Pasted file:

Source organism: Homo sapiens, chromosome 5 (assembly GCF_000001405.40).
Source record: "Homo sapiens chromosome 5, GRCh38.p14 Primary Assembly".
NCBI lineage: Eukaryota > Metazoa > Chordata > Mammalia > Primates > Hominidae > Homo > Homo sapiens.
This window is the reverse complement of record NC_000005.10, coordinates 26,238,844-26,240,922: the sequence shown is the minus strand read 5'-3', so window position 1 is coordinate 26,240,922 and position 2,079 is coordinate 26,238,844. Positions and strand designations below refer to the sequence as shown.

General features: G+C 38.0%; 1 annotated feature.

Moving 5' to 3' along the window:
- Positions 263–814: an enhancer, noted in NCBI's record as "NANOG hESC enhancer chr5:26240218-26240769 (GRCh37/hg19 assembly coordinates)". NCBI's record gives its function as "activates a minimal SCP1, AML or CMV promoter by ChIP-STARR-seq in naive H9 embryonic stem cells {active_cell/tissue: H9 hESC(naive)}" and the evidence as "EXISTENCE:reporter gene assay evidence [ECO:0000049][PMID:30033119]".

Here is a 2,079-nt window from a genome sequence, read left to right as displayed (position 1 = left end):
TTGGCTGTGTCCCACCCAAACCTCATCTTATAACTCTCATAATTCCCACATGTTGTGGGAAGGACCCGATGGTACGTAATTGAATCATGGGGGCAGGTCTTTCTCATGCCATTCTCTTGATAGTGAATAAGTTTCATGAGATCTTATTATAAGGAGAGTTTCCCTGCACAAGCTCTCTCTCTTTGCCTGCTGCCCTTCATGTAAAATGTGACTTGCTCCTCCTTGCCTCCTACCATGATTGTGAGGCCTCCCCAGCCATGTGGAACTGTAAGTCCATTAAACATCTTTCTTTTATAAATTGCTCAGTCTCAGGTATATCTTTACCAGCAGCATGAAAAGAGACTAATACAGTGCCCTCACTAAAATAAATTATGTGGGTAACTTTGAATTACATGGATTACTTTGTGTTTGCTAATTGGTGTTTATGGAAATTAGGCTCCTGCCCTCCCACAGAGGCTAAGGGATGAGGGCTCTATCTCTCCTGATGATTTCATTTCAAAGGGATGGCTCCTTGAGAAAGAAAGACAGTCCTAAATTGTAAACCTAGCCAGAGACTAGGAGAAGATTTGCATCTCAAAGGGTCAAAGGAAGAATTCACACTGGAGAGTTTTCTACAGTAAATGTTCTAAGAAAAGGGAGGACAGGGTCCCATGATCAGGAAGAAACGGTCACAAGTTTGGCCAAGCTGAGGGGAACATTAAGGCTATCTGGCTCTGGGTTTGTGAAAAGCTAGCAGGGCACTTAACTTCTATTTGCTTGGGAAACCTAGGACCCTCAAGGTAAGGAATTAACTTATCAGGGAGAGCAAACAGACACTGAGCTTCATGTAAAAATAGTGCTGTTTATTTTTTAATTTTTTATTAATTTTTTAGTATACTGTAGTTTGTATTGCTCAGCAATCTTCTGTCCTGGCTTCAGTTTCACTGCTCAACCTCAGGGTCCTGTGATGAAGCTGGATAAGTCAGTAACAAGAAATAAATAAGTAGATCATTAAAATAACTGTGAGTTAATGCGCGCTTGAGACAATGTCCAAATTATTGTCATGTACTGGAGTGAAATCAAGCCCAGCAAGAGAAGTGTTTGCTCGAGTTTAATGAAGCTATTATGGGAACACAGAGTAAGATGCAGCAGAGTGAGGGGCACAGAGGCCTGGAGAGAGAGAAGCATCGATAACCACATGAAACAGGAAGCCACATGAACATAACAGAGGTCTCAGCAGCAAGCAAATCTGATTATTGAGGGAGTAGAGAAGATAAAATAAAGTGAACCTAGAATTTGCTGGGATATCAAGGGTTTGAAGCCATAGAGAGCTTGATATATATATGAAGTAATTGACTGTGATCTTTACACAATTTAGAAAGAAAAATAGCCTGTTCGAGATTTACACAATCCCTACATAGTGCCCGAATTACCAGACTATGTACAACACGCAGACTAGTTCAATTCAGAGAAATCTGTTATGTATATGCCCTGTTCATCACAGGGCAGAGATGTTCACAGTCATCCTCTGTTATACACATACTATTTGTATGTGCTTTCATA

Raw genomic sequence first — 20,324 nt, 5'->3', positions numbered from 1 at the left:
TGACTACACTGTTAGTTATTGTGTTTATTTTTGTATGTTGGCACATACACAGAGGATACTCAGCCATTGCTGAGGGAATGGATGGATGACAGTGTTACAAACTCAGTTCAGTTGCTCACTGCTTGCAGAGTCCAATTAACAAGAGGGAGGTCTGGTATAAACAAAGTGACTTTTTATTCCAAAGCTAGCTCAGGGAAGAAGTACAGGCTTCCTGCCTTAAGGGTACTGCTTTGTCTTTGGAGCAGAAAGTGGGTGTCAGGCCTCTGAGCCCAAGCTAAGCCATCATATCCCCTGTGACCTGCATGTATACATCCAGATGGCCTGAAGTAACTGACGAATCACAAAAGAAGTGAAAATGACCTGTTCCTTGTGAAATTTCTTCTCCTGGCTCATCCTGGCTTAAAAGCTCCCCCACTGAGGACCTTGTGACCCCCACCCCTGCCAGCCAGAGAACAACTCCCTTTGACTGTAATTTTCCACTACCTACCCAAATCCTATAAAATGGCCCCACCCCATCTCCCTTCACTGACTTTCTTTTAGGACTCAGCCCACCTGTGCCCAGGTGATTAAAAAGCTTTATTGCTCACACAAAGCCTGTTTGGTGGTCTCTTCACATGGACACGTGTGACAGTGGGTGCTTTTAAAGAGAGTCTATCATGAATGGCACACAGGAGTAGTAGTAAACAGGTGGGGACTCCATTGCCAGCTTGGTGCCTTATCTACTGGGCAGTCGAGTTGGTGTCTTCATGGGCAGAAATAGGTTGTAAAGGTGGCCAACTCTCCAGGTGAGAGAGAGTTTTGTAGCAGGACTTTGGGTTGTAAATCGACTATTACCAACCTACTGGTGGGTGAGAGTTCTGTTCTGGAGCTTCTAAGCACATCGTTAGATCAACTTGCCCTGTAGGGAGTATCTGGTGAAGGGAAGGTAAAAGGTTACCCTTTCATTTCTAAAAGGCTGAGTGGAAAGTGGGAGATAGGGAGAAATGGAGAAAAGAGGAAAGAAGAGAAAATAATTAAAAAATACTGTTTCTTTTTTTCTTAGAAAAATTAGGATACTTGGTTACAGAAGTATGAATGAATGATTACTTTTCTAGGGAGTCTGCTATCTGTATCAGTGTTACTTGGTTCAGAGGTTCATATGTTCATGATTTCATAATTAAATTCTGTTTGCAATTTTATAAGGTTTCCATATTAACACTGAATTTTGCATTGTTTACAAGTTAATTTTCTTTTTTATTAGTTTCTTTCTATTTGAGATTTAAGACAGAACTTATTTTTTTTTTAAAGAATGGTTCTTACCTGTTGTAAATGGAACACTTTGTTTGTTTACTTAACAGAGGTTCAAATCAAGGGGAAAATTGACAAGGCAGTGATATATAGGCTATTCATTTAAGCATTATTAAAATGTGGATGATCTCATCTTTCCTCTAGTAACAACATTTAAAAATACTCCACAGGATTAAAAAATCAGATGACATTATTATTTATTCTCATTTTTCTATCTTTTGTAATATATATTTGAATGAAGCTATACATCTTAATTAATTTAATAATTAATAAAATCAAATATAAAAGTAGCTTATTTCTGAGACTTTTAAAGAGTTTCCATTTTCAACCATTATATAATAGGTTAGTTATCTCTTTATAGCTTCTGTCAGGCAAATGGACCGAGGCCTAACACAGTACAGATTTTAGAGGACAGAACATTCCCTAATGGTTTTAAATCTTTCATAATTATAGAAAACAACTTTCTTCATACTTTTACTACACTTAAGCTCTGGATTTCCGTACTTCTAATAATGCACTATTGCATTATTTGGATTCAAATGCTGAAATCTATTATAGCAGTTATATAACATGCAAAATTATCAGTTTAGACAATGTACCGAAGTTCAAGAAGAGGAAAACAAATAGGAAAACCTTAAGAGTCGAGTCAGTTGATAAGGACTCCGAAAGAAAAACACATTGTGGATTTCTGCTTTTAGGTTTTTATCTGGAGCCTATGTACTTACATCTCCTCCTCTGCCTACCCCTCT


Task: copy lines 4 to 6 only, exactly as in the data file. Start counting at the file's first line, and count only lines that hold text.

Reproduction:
This window is the reverse complement of record NC_000005.10, coordinates 26,238,844-26,240,922: the sequence shown is the minus strand read 5'-3', so window position 1 is coordinate 26,240,922 and position 2,079 is coordinate 26,238,844. Positions and strand designations below refer to the sequence as shown.

General features: G+C 38.0%; 1 annotated feature.

Moving 5' to 3' along the window: